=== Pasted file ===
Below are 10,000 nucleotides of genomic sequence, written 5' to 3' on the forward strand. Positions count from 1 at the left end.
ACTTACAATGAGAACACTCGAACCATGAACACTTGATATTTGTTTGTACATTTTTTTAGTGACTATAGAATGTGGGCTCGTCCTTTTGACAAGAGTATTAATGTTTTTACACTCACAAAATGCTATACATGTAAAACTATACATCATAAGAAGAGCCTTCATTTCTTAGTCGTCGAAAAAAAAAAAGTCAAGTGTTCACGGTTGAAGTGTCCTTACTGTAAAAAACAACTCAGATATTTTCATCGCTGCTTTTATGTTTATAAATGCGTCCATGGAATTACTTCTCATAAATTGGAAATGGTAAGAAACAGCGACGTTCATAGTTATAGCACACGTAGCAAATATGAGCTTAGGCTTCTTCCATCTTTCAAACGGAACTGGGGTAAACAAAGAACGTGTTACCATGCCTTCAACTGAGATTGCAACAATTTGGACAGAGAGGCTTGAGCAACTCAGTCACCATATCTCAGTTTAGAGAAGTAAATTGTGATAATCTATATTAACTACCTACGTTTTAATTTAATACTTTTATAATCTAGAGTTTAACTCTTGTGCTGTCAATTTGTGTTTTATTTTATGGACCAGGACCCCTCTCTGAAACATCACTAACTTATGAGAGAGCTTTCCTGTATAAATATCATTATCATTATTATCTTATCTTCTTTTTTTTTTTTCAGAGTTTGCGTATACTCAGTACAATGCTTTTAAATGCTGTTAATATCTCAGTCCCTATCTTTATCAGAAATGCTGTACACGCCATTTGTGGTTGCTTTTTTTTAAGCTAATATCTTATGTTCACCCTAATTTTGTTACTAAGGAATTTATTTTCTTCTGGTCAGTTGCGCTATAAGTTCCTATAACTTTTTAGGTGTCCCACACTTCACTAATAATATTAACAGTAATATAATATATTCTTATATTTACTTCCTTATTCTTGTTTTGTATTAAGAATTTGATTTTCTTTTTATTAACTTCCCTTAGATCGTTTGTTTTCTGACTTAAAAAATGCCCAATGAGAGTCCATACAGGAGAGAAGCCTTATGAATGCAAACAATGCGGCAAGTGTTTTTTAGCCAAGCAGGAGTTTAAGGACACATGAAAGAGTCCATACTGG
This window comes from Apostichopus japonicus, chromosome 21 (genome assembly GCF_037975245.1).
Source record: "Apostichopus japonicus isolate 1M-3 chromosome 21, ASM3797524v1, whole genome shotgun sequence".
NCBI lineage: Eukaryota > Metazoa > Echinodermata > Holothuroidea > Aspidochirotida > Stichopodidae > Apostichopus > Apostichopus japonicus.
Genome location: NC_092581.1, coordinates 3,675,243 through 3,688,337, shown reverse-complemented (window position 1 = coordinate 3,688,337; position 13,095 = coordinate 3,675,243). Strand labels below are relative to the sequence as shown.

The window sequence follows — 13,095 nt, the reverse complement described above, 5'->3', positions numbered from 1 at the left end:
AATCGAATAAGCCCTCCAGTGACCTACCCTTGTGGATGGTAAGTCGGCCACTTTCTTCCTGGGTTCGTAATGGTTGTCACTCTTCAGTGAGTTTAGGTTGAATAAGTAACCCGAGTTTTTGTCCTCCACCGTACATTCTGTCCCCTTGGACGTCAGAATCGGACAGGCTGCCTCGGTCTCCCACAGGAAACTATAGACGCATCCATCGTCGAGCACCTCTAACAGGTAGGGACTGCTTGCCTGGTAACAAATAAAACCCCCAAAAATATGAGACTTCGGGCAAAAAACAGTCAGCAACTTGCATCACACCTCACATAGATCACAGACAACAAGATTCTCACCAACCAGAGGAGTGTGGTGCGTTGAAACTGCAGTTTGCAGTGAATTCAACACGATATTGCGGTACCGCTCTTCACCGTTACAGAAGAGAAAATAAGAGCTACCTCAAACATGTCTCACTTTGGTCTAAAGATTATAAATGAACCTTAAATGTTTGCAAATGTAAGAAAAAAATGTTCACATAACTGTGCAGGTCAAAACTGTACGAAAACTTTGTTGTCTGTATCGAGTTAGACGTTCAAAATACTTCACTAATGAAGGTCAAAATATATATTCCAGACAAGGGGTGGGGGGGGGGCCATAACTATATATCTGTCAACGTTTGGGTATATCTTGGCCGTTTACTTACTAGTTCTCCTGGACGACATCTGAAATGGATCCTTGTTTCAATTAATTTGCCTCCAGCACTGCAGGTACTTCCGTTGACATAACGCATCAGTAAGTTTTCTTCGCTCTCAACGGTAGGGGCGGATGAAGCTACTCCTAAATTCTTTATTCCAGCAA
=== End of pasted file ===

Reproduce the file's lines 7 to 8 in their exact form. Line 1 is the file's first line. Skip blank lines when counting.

The window sequence follows — 13,095 nt, the reverse complement described above, 5'->3', positions numbered from 1 at the left end:
AATCGAATAAGCCCTCCAGTGACCTACCCTTGTGGATGGTAAGTCGGCCACTTTCTTCCTGGGTTCGTAATGGTTGTCACTCTTCAGTGAGTTTAGGTTGAATAAGTAACCCGAGTTTTTGTCCTCCACCGTACATTCTGTCCCCTTGGACGTCAGAATCGGACAGGCTGCCTCGGTCTCCCACAGGAAACTATAGACGCATCCATCGTCGAGCACCTCTAACAGGTAGGGACTGCTTGCCTGGTAACAAATAAAACCCCCAAAAATATGAGACTTCGGGCAAAAAACAGTCAGCAACTTGCATCACACCTCACATAGATCACAGACAACAAGATTCTCACCAACCAGAGGAGTGTGGTGCGTTGAAACTGCAGTTTGCAGTGAATTCAACACGATATTGCGGTACCGCTCTTCACCGTTACAGAAGAGAAAATAAGAGCTACCTCAAACATGTCTCACTTTGGTCTAAAGATTATAAATGAACCTTAAATGTTTGCAAATGTAAGAAAAAAATGTTCACATAACTGTGCAGGTCAAAACTGTACGAAAACTTTGTTGTCTGTATCGAGTTAGACGTTCAAAATACTTCACTAATGAAGGTCAAAATATATATTCCAGACAAGGGGTGGGGGGGGGGCCATAACTATATATCTGTCAACGTTTGGGTATATCTTGGCCGTTTACTTACTAGTTCTCCTGGACGACATCTGAAATGGATCCTTGTTTCAATTAATTTGCCTCCAGCACTGCAGGTACTTCCGTTGACATAACGCATCAGTAAGTTTTCTTCGCTCTCAACGGTAGGGGCGGATGAAGCTACTCCTAAATTCTTTATTCCAGCAA